How do the COVID quarantines work in North Korea? – The diplomat

North Korea can do little to treat those infected with COVID-19 given the country’s poor public health system and lack of diagnostic equipment, vaccines and medical treatments. That being said, the country’s state media are repeating claims that tens of thousands of people have “fully recovered.” This raises the question of what standards the country has for a “full recovery.”

A source in Pyongyang told Daily NK on Monday that sick people are considered “fully recovered” after spending seven days in home quarantine or seven to 10 days in a facility.

“They will be released from quarantine even if they still have a fever or cough,” he said.

In short, people are considered “fully recovered” after a certain period of quarantine due to fever or other symptoms.

North Korea recently publicly admitted a COVID-19 outbreak for the first time, noting that patient zero had the Omicron variant. The Omicron variant has a low mortality rate and is often characterized by mild or no symptoms, provided those infected have no underlying disease. In fact, most people infected with the variant can recover naturally.

Do you like this article? Click here to subscribe for full access. Only $5 per month.

However, North Koreans appear to be particularly vulnerable to COVID-19 due to low vaccination rates and weaker immunity due to malnutrition brought on by the country’s food shortages. Additionally, the government’s failure to properly diagnose, test, or treat the disease could lead to reinfections or even new variants.

In fact, on May 17, the World Health Organization (WHO) expressed concern about the situation in North Korea, citing the high risk of new strains emerging in places where the virus is widespread.

Daily NK’s source in Pyongyang said North Korean authorities may set up three new quarantine facilities based on observations of outbreak trends in the city.

“[North Korean authorities] plan to build three more temporary quarantine facilities as the number of patients requiring transport increases [to isolation facilities] Increases in Pyongyang,” the source said. “It’s not a big problem because they can build them quickly by mobilizing soldiers.”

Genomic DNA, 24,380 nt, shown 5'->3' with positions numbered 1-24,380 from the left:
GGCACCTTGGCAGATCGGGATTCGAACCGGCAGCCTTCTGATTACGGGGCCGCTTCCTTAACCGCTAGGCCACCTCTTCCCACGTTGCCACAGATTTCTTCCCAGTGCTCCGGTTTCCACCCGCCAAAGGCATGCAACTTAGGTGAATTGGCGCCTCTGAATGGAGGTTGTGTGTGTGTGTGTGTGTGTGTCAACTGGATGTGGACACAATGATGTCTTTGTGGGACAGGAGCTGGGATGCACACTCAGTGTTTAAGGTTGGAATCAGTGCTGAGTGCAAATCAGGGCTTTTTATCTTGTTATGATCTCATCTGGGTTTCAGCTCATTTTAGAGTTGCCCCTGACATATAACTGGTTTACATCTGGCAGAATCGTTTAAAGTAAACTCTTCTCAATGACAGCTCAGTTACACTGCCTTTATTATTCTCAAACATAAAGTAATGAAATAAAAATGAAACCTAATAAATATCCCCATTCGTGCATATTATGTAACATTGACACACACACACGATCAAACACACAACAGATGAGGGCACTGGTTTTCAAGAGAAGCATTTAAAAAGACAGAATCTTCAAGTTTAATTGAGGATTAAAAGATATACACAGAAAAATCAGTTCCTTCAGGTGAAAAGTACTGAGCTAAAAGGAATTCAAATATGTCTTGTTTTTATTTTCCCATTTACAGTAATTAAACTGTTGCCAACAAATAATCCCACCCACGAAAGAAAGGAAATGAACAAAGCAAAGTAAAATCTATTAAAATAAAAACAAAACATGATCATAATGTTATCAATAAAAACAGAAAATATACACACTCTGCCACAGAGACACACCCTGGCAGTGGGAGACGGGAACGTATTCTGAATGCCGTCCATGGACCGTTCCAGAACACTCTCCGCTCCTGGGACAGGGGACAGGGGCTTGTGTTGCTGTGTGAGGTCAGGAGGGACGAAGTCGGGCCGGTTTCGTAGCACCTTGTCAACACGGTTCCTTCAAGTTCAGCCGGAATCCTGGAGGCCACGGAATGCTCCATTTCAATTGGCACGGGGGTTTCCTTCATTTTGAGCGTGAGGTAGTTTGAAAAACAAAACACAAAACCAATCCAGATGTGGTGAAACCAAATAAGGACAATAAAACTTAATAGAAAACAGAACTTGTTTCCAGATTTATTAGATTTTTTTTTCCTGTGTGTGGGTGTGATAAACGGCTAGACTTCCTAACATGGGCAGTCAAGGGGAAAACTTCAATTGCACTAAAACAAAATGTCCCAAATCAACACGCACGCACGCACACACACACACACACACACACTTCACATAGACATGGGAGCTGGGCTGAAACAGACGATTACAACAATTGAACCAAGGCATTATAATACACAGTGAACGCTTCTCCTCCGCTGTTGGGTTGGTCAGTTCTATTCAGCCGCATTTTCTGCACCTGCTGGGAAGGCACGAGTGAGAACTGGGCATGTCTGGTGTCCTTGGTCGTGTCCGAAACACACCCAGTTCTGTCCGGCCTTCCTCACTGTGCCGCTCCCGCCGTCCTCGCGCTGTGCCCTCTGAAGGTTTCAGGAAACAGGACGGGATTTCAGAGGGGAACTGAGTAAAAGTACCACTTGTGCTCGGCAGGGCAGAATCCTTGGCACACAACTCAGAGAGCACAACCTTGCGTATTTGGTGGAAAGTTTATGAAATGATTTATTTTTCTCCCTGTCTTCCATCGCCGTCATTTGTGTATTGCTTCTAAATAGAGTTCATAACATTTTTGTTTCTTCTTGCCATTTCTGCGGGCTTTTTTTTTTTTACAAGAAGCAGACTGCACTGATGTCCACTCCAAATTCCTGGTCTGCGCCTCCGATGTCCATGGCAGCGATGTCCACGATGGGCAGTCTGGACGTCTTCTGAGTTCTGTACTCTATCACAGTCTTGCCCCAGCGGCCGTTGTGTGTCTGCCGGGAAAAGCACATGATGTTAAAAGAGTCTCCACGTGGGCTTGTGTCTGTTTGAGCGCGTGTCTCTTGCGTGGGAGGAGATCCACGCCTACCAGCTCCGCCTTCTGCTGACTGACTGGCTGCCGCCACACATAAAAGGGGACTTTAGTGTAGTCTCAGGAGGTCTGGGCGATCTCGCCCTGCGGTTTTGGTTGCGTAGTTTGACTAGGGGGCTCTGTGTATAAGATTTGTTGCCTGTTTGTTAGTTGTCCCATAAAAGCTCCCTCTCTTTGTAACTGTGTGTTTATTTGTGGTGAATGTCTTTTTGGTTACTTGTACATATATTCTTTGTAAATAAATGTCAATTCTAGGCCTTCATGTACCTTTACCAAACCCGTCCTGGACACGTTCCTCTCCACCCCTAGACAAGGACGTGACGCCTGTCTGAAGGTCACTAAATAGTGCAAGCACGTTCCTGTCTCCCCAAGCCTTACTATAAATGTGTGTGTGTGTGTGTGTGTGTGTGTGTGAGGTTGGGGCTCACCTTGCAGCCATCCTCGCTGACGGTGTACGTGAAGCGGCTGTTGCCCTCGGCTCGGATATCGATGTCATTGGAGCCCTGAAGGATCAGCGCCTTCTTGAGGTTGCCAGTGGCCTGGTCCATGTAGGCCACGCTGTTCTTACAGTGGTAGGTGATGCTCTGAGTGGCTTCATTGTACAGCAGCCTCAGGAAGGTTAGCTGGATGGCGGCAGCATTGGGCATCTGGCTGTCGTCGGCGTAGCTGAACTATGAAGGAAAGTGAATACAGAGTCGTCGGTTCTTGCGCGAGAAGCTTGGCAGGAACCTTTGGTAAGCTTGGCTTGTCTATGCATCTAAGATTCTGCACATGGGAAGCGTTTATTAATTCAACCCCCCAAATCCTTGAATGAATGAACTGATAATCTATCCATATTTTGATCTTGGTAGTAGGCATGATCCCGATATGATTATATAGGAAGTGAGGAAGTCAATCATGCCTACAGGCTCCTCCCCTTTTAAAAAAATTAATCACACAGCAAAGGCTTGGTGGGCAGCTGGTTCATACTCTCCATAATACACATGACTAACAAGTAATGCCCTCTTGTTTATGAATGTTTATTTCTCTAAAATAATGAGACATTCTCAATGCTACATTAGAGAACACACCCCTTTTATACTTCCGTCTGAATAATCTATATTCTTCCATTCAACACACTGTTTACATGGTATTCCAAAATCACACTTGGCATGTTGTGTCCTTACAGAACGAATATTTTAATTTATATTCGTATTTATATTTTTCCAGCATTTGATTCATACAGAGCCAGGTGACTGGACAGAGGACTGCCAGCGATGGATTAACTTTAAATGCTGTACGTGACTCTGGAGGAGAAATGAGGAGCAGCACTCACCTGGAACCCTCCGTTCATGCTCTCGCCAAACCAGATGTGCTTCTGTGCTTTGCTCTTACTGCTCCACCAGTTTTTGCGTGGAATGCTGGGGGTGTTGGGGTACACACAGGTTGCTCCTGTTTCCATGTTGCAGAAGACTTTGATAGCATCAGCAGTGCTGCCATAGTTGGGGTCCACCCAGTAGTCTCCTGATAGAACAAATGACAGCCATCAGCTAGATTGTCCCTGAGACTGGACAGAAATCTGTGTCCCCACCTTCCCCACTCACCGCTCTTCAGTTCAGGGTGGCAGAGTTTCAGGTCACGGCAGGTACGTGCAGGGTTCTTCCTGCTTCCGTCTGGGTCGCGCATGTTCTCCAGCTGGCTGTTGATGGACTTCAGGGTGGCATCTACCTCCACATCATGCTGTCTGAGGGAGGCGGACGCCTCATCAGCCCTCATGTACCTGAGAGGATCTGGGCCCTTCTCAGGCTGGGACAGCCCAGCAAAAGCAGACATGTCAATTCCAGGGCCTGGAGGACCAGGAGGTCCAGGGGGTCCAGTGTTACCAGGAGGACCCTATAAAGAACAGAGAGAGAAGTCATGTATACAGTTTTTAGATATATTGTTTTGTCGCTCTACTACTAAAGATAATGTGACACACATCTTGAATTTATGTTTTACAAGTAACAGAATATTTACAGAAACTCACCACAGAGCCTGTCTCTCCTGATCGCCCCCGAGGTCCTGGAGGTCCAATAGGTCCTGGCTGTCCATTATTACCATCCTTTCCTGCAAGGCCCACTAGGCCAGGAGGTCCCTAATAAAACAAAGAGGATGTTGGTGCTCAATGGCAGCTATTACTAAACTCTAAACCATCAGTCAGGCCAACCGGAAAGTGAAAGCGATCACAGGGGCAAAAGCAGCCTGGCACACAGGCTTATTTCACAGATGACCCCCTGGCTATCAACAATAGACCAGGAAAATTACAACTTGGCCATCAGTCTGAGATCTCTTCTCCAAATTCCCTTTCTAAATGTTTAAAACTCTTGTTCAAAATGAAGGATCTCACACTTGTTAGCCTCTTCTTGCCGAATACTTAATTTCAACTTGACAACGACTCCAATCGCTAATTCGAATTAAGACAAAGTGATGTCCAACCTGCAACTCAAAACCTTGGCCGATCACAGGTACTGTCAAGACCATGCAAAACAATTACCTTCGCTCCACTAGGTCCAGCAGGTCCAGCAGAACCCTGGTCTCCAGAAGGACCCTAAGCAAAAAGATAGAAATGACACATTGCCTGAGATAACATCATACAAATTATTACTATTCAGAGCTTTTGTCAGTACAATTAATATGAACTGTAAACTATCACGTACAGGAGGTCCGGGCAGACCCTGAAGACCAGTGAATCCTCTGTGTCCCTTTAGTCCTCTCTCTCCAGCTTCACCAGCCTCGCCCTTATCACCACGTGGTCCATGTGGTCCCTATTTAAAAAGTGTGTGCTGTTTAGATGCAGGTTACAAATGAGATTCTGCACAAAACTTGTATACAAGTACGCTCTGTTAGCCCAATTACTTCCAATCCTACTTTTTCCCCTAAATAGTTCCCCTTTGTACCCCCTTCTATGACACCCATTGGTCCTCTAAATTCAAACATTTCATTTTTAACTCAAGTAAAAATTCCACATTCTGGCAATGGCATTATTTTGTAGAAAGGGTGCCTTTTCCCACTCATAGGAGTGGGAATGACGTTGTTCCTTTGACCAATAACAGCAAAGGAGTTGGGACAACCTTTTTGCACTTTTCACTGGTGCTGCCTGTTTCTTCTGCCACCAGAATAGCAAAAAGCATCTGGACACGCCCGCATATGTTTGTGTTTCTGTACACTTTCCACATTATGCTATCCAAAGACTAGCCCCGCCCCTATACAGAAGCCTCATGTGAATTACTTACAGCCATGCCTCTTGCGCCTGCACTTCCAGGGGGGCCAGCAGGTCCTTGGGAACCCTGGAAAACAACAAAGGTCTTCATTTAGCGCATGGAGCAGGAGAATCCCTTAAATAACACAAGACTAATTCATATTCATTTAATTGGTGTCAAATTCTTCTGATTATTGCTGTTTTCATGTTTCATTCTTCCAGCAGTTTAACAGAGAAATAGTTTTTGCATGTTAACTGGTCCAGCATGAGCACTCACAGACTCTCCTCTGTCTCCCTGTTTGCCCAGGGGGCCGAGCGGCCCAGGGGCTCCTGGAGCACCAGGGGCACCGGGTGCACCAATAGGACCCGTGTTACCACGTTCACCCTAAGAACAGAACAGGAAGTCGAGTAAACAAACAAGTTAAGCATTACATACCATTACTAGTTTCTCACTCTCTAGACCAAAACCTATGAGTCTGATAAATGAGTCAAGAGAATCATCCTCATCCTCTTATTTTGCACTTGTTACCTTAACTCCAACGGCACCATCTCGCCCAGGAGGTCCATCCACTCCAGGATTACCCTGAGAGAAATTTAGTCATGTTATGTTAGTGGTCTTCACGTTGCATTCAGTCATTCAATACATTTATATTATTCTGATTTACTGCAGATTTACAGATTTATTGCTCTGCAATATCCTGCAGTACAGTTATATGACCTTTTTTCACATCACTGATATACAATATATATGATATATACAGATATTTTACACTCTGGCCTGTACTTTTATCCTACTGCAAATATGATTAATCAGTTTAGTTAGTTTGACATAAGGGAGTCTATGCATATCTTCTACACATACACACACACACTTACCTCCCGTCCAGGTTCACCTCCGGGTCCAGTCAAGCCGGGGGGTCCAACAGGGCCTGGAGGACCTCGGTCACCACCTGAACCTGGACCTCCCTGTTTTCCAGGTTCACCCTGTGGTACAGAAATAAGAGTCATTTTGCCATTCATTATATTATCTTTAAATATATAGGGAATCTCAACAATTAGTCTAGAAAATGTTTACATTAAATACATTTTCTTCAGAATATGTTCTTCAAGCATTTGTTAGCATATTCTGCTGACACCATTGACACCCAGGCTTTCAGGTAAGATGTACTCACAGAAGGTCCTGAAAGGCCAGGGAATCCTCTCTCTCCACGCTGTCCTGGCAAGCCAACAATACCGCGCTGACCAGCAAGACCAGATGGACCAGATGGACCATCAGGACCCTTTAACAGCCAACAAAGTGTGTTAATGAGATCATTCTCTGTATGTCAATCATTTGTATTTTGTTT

Authorities are providing people in existing quarantine facilities with rice mixed with corn or potatoes, he said.

“In the case of the temporary facility in Rangrang district, people get half a bowl of rice with corn and salted broth for breakfast, and noodles and corn with salted broth for lunch,” he added.

However, the facilities housing Pyongyang residents are likely to have better food supplies than facilities in other regions of the country. Given that people being held in facilities outside of Pyongyang are likely to suffer from even worse conditions, they are likely not getting enough nutrients.

Meanwhile, sick people quarantined at home are receiving no care at all from the government.

The source said patients in home quarantine are being managed by the leaders inminban (People’s units), neighborhood police, officers from the local Ministry of State Security, health officials and doctors from local clinics. He said Inminban leaders should “take responsibility” to ensure quarantine patients are eating, sometimes calling them to lend them rice if needed.

The source said “taking responsibility” just means checking that they’re eating, not actually providing them with food. The state does not provide any support, he claimed.

Do you like this article? Click here to subscribe for full access. Only $5 per month.

The source also reported that many people are borrowing groceries or buying groceries at markets before self-quarantining at home. “Many people buy and store not only food, but also firewood, salt, vegetables and soybean paste for fear that they too may be quarantined at home,” he said.

Daily necessities prices have been unstable due to supply issues amid North Korea’s protracted border closure. Add in panic buying for fears of home quarantine and expect prices to fluctuate significantly.

Meanwhile, North Korean authorities are arresting and detaining people fleeing quarantine facilities or leaving their homes during their home quarantine.

“People who have been arrested or detained are being returned to their homes by mobile police teams under the direct command of the state’s Epidemic Control Headquarters,” he said.

Since leaving home quarantine without permission is considered a serious violation of party policy, Inminban watches over people in home quarantine day and night and regularly reports to the chain of command.

Nevertheless, some people are still fleeing their quarantine places. Most go in search of food or necessities and arrests are common, the source said.

He further reported that mobile police teams are nailing doors shut after returning refugees home to ensure they cannot escape again. “The guards of Inminban check every day whether everyone is at home, whether they use the corridor, kitchen or first-floor windows, and to check the status of their illness,” he said.

The people of the city complain that these measures create a climate of fear. “People who break quarantine guidelines more than once are considered traitors,” the source explained, adding, “People cannot even think of escaping quarantine again in the face of such intensive measures.”

This article first appeared on Daily NK, which contacts multiple sources inside and outside North Korea to verify information. The diplomat was unable to independently verify the claims.

Leave a Comment